There are two main reasons we decided to do a feature on books that encompass the theme of nature and environmental awareness. The first is that now is a time when all eyes are beginning to turn to the effects our actions are having on our planet. Whatever people’s opinions are, there is a definite amount of attention focused on the environmental issues at hand. The people that are going to have the most influence on whatever happens with our environment, however, are the ones which form the audience these books are directed at. Children. Now, more than ever, it is time to share with them the beauty that lies in caring for our world and the power that they have when it comes to making a difference.
The second reason is because there is simply so much awesome stuff in nature that is overlooked by youngsters-seriously awesome stuff- that gets lost amidst all that attention grabbing technology coming out nowadays. A wonderful way to turn their attention (and appreciation) towards some of the things that go on in the natural world is through story books, which plant the seeds of curiosity and intrigue that in turn lead to involvement and action.
So here is the list of what we deemed some of the ‘best’ nature books out there-whether they were chosen for their storyline, their educational value, or simply the beauty of their illustrations-each and every one of them has something neat to offer.
The Wump World: A charming tale about taking care of our planet.
Bill Peet is my all-time favorite children’s book author/illustrator. To me, he’s one of the best out there. Why? Simply because when I was a child, his were the books that captivated me the most. They were the ones I fell completely in love with, and returned to again and again and again. The Wump World was no exception. It is a unique tale that tells the story of a far off planet, all lush and green and untouched, populated by creatures called Wumps (they look somewhat like capybaras, if you know what capybara’s look like.) All is well until one day little Martian creatures called the pollutians land on Wump World, forcing the Wumps to hide underground while they tear up and pollute their planet. They build highway upon highway and jam them with cars and buses, they pack skyscrapers next to each other, and pour sludge out into the lakes and rivers. Meanwhile, the poor Wumps are left to wonder if they’ll ever get their home back.
The Curious Garden: Creating a better world, garden by garden.
An old elevated railway rests on the west side of Manhattan called the High Line. For years and years trains ground and rumbled their way across the train tracks, high above the busy city streets. In 1980, the High Line was shut down, abandoned, and forgotten. With nothing to interfere, nature patiently took over, growing and flourishing. Nowadays if you seek out the High Line, you’ll find a lush garden winding its way through a city of concrete and metal.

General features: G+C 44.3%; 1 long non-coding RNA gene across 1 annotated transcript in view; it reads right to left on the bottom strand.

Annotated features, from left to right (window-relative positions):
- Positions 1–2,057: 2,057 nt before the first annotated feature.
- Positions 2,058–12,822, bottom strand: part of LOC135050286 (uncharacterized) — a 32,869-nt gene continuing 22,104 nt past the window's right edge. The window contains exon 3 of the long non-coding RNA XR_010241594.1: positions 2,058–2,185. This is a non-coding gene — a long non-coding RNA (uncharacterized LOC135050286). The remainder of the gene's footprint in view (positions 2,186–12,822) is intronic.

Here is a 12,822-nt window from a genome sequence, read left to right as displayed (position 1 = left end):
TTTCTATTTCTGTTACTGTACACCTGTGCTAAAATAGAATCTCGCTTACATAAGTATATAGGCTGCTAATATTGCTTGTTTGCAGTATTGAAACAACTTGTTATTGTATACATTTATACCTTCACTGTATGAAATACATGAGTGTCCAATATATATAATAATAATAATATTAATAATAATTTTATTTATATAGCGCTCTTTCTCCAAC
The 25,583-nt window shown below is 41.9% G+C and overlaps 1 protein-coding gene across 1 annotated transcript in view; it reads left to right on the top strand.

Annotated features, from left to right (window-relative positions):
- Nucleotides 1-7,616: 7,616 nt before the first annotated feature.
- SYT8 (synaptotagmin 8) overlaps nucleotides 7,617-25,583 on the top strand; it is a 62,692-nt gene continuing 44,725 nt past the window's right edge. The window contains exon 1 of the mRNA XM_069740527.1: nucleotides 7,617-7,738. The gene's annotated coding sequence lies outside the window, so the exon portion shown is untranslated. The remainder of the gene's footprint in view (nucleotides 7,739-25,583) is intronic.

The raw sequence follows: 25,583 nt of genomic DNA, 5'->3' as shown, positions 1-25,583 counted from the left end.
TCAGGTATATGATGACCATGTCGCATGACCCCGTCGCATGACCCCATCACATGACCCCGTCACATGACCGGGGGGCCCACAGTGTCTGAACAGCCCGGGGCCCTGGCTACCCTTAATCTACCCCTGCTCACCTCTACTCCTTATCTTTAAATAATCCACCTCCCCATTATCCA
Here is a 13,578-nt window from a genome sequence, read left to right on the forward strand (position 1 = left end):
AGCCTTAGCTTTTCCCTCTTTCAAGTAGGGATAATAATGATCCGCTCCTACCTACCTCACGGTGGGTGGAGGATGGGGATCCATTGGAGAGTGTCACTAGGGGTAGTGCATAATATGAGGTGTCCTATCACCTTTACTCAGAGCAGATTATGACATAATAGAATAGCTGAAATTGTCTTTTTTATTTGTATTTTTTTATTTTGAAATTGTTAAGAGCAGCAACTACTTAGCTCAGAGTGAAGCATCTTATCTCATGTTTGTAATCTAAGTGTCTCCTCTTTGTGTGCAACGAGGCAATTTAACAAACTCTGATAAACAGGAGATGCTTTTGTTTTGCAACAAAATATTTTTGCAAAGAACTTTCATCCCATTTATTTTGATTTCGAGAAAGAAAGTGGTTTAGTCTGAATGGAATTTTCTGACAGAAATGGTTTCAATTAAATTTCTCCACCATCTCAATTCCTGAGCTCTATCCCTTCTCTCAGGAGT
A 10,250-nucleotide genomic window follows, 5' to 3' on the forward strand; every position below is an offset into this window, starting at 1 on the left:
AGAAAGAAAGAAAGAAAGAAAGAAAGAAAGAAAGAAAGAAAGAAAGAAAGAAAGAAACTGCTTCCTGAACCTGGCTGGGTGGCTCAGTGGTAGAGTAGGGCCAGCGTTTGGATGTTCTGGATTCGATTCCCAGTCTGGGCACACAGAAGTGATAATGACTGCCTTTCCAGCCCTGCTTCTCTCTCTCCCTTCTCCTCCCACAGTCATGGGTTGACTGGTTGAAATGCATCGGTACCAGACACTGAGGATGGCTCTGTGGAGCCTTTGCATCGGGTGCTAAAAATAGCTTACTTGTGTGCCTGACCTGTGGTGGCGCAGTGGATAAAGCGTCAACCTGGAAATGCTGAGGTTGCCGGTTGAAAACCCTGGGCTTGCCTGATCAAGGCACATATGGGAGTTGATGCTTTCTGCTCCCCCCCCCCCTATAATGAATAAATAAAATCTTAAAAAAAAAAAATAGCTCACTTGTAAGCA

It was the High Line that inspired author/illustrator Peter Brown to write his book ‘The Curious Garden.’ In it, a young boy named Liam discovers a small garden growing on an abandoned railroad. He is fascinated, as he lives in a dreary, built up city. Nurturing and caring for it, Liam embarks on a quest to create a greener world, one garden at a time.
The Little House: A heartwarming story brimming with nostalgia and cozy illustrations.
Originally published in 1942, Virginia Lee Burtons ‘The Little House’ is packed with old fashioned, charming illustrations and overflowing with a lively, intriguing plotline about the rapid, sometimes sad, development of our world. It begins with a little house being built in the quiet countryside. For years, she watches the seasons come and go. Sometimes she wonders what it would be like to live in the city in the distance. Eventually, cars begin to take over carriages on the roads, and more and more houses begin to crowd into the country. Finally, the little house is surrounded by apartments and huge buildings and railroads. She is abandoned, and nobody cares for her, until one day a wonderful twist of fate grants her the happiest ending of all. It is a beautiful tale, told from a different perspective, that I adore.